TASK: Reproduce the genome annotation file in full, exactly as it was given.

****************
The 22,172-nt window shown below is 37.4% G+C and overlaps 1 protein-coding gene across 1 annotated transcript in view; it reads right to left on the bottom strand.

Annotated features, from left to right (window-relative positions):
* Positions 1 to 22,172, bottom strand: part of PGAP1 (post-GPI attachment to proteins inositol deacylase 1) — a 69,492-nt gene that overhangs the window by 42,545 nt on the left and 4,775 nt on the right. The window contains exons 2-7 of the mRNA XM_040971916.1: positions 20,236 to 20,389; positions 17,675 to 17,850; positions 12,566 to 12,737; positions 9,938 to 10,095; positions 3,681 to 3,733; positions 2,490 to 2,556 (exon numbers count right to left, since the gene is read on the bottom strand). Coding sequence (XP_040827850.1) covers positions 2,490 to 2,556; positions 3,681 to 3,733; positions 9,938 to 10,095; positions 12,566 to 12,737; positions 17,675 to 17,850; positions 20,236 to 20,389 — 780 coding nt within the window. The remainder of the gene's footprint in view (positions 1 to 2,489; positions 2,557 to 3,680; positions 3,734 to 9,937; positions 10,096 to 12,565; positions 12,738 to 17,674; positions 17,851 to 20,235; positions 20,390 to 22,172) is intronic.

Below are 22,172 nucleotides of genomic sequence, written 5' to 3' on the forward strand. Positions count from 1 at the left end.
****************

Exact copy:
The 22,172-nt window shown below is 37.4% G+C and overlaps 1 protein-coding gene across 1 annotated transcript in view; it reads right to left on the bottom strand.

Annotated features, from left to right (window-relative positions):
* Positions 1 to 22,172, bottom strand: part of PGAP1 (post-GPI attachment to proteins inositol deacylase 1) — a 69,492-nt gene that overhangs the window by 42,545 nt on the left and 4,775 nt on the right. The window contains exons 2-7 of the mRNA XM_040971916.1: positions 20,236 to 20,389; positions 17,675 to 17,850; positions 12,566 to 12,737; positions 9,938 to 10,095; positions 3,681 to 3,733; positions 2,490 to 2,556 (exon numbers count right to left, since the gene is read on the bottom strand). Coding sequence (XP_040827850.1) covers positions 2,490 to 2,556; positions 3,681 to 3,733; positions 9,938 to 10,095; positions 12,566 to 12,737; positions 17,675 to 17,850; positions 20,236 to 20,389 — 780 coding nt within the window. The remainder of the gene's footprint in view (positions 1 to 2,489; positions 2,557 to 3,680; positions 3,734 to 9,937; positions 10,096 to 12,565; positions 12,738 to 17,674; positions 17,851 to 20,235; positions 20,390 to 22,172) is intronic.

Below are 22,172 nucleotides of genomic sequence, written 5' to 3' on the forward strand. Positions count from 1 at the left end.